Information and computer technology has come to play an increasingly important role in medicine, to the extent that e-health has been described as a disruptive innovation or revolution in healthcare. The attention is very much focused on the technology itself, and advances that have been made in genetics and biology. This leads to the question: What is changing in medicine today concerning e-health? To what degree could these changes be characterized as a ‘revolution’? We will apply the work of Thomas Kuhn, Larry Laudan, Michel Foucault and other philosophers—which offers an alternative understanding of progress and revolution in medicine to the classic discovery-oriented approach—to our analysis. Nowadays, the long-standing curative or reactive paradigm in medicine is facing a crisis due to an aging population, a significant increase in chronic diseases and the development of more expensive diagnostic tools and therapies. This promotes the evolution towards a new paradigm with an emphasis on preventive medicine. E-health constitutes an essential part of this new paradigm that seeks to solve the challenges presented by an aging population, skyrocketing costs and so forth. Our approach changes the focus from the technology itself toward the underlying paradigm shift in medicine. We will discuss the relevance of this approach by applying it to the surge in digital self-tracking through health apps and wearables: the recognition of the underlying paradigm shift leads to a more comprehensive understanding of self-tracking than a solely discovery-oriented or technology-focused view can provide.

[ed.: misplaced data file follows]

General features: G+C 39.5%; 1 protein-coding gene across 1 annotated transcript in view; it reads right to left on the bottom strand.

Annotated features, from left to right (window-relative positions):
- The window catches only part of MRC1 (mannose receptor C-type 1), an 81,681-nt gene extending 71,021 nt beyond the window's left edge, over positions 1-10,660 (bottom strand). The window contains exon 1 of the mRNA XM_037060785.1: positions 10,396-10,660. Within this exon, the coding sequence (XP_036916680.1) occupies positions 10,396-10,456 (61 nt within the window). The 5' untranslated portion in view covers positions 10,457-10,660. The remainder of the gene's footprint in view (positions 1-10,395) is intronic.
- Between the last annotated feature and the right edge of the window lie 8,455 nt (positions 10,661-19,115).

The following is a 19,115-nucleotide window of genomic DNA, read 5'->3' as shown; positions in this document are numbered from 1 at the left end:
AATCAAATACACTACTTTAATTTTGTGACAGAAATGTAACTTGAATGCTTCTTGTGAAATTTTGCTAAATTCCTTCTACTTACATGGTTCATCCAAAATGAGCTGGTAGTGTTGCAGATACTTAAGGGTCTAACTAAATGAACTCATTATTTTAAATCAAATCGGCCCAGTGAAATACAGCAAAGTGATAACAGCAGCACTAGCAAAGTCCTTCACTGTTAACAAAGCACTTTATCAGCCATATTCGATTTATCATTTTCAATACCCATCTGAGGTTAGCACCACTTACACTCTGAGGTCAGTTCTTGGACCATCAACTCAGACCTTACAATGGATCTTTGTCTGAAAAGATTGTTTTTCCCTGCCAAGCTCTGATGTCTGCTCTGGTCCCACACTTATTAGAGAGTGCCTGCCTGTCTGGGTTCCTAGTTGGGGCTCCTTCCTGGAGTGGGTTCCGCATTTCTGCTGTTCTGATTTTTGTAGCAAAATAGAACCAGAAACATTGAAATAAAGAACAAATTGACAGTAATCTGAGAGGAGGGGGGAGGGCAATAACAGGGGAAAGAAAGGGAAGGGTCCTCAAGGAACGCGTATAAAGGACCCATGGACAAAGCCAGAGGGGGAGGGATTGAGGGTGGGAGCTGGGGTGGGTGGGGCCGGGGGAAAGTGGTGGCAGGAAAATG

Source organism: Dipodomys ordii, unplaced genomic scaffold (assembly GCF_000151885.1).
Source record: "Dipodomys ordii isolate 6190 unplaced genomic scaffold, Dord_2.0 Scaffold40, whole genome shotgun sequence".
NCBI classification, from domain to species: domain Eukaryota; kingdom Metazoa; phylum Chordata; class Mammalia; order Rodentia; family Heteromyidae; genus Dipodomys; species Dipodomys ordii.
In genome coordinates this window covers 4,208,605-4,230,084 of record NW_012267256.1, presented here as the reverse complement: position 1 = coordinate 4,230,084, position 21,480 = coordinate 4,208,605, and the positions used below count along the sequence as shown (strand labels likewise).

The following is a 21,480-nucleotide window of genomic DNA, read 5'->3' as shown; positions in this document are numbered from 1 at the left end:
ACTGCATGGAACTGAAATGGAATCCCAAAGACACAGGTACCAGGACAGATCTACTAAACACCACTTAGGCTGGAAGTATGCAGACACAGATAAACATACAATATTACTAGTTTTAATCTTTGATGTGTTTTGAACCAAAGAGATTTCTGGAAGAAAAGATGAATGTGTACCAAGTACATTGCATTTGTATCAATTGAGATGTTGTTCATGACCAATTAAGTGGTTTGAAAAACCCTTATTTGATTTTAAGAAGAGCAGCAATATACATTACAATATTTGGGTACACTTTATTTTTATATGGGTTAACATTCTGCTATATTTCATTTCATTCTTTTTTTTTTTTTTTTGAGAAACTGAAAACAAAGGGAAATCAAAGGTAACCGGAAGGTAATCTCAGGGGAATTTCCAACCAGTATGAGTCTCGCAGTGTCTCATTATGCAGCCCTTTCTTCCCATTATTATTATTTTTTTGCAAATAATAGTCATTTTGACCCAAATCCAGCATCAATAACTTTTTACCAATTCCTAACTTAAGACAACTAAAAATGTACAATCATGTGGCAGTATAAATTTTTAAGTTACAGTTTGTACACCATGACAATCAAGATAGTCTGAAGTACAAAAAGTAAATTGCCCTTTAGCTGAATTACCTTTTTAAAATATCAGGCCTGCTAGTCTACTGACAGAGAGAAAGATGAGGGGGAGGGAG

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DOI 10.1007/s11019-017-9780-3
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References found in this work BETA

The Structure of Scientific Revolutions.Thomas S. Kuhn - 1962 - University of Chicago Press.
The Structure of Scientific Revolutions.Thomas Samuel Kuhn - 1962 - Chicago: University of Chicago Press.

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